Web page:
(born January 1759 - died July 1796) - Alloway, Ayrshire
Possibly the best-known and most iconic writer from Scotland, Robert Burns continues to fascinate, centuries after his death. Due to the annual Burns Night celebrations, which take place on January 25th each year, the 'ploughman poet' (an expression that belied his education) is remembered fondly in Scotland, and in many other countries all over the world. The outline of his life and his passions for women, songs, and drink are well known and contribute in no small part to his popularity.
Born in Alloway, Ayrshire in 1759 into fairly humble circumstances, Robert received a certain amount of schooling and was well read for a boy of his background. He began his working life as an apprentice flax-dresser in Irvine, Ayrshire, but after his father died he worked the family farm along with his brother, Gilbert.
In 1786 he had published, in Kilmarnock, a first collection of poems: Poems, Chiefly in the Scottish Dialect, which made him an overnight success. He went to Edinburgh where he was well received by the polite society of the day (though Burns' personality did not always sit well with that world). Walter Scott, then a boy of fifteen, remembered him thus:
'I think his countenance was more massive than it looks in any of the portraits. I would have taken the poet, had I not known what he was, for a very sagacious country farmer of the old Scotch school; that is, none of your modern agriculturalists who keep laborers for their drudgery, but the douce guidman who held his own plough. There was a strong expression of sense and shrewdness in all his lineaments: the eye alone, I think, indicated the poetical character and temperament. It was large, and of a cast which glowed (I say literally glowed). I never saw such another eye in a human being, though I have seen the most distinguished men of my time. His conversation expressed perfect self-confidence, but without the least intrusive forwardness; and when he differed in opinion, he did not hesitate to express it firmly, yet at the same time with modesty.'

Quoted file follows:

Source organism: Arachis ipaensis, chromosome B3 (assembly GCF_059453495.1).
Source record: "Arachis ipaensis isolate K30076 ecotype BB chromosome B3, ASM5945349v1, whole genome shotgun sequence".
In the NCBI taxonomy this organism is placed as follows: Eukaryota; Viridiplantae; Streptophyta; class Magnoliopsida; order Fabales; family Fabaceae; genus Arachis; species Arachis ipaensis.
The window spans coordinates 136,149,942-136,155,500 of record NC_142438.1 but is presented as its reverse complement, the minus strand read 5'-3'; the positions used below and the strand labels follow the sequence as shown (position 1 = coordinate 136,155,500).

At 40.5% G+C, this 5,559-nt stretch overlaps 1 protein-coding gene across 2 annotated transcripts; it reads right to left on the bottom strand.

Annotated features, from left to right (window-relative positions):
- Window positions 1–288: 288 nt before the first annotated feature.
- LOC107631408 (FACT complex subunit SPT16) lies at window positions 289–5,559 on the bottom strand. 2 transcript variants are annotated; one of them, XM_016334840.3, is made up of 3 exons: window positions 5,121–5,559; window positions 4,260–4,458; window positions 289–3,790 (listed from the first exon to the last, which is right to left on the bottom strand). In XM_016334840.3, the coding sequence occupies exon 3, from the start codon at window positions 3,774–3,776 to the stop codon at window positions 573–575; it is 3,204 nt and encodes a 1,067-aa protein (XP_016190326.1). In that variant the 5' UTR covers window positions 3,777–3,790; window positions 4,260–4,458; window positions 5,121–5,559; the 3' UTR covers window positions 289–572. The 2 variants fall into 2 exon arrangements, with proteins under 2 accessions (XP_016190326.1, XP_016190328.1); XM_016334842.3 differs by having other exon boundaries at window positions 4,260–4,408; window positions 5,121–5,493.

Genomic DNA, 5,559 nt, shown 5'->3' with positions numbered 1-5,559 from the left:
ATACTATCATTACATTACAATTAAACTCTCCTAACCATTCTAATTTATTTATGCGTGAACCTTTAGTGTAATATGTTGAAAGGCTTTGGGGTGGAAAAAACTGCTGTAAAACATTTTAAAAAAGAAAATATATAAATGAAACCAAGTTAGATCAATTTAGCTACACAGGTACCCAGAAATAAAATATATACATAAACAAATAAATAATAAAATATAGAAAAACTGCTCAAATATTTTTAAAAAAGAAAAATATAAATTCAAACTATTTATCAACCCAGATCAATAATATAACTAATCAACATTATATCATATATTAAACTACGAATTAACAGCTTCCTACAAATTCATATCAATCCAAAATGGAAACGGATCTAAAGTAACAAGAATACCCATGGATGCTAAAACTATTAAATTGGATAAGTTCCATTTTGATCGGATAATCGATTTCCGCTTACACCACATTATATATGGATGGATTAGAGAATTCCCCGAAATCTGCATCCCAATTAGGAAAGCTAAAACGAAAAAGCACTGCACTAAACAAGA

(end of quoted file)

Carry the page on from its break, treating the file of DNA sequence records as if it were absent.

As well as poetry, Burns is well known for his songs, and his contributions to George Thomson's A Select Collection of Original Scottish Airs for the Voice and James Johnson's The Scots Musical Museum have perhaps contributed more to his 'Immortal Memory' around the world; the most famous being, 'My Love is Like a Red, Red Rose', 'Ae Fond Kiss' and of course, 'Auld Lang Syne', sung at Hogmanay.
He died in 1796 in Dumfries at the age of 37, his life foreshortened by drink and poor health, and leaving a widow, Jean Armour, and a large family.